approximation\@.
%
\item It is \(\complexityclass{NP}\)-hard to approximate
\(\problem{Min \(k\)-Partition}\) within \(\orderle{\setsize{E}}\),
even when restricting to graphs with
\(\setsize{E}=\orderge{n^{2-\epsilon}}\)\@.
%
\item \(\problem{Min \(3\)-Partition}\) can be approximated within
\(\epsilon n^{2}\), for every \(\epsilon>0\)\@. This completes the
picture as far as the densities are concerned, and answers
completely the open question of Petrank\@.
%
\end{itemize}
%
\apar{1-5}
In view of the above two negative results, it seems natural to
consider the dual problem:
%
\paragraph{\protect\(\problem{Max
\mathversion{bold}\protect\(k\protect\)-Cut}\protect\)}
%
\begin{description}
%
\item[\problemlabel{Input:}] A graph \(G=(V,E)\) with weighted edges\@.
%
\item[\problemlabel{Goal:}] Find a color assignment
\(c\oftype\funcspace{V}{[k]}\) that maximizes the total weight of
properly colored edges (an edge is properly colored if its endpoints
have different colors)\@.
%
\end{description}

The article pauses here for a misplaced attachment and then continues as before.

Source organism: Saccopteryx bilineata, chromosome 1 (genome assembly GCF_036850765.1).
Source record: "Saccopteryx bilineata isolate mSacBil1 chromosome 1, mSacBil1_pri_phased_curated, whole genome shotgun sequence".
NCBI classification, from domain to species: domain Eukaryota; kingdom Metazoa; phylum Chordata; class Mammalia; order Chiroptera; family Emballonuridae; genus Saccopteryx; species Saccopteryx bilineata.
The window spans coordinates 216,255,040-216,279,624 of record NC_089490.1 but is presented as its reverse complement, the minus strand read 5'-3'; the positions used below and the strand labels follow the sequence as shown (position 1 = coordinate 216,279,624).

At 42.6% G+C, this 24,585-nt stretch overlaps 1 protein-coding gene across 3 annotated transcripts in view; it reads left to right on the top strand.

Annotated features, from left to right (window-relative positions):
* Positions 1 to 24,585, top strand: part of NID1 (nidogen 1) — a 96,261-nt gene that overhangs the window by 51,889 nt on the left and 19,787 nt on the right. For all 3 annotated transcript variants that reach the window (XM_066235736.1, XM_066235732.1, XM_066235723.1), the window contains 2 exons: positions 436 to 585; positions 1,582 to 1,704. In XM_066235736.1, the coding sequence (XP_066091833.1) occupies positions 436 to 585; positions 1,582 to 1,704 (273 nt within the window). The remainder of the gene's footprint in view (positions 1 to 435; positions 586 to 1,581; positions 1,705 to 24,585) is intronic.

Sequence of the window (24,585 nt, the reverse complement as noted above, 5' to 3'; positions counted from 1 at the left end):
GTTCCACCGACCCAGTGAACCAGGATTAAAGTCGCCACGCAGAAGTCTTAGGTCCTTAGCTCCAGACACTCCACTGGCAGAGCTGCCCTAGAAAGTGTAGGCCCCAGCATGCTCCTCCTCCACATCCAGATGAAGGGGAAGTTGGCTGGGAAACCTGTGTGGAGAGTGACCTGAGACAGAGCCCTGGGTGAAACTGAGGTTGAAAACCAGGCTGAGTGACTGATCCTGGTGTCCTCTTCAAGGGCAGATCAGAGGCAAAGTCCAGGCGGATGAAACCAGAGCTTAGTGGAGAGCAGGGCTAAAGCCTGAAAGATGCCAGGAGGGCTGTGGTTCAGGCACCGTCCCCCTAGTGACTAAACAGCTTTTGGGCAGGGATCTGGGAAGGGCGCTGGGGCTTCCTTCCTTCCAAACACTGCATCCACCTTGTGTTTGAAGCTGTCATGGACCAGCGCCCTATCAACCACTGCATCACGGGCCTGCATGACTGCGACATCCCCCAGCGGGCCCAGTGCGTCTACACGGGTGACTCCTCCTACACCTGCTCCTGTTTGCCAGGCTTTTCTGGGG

%
There are many interesting theoretical results on this problem\@. In
particular, the \(\problem{Max Cut}\) problem has received much
attention (see \cite{cj97-02-09,cj97-02-14}, for example)\@. In a
seminal paper, Papadimitriou and Yannakakis~\cite{cj97-02-12} showed
that the problem is \(\complexityclass{MAX SNP}\)-complete\@. Recent
results in the theory of probabilistic checking of proofs provide
powerful new tools for proving hardness of approximation results,
under suitable complexity theoretic assumptions (see \cite{cj97-02-02}
for an overview)\@. The best-known lower bound on the relative error
achievable for \(\problem{Max Cut}\) is \(0.0588\), under the
assumption
\(\complexityclass{P}\neq\complexityclass{NP}\)~\cite{cj97-02-10}\@.
For \(\problem{Max \(k\)-Cut}\) it is well known that a naive
randomized heuristic achieves a relative error of \(1/k\): Each vertex
is assigned one of the \(k\) colors uniformly at random\@. This simple
procedure can be derandomized by a straightforward application of the
\emph{method of conditional probabilities} (see \cite{cj97-02-11}, for
example)\@.
%
\apar{1-6}
For the case \(k=2\), the above heuristic algorithm has a relative
error bound of \(0.5\), a bound that held for about two decades until
the recent pioneering work of Goemans and Williamson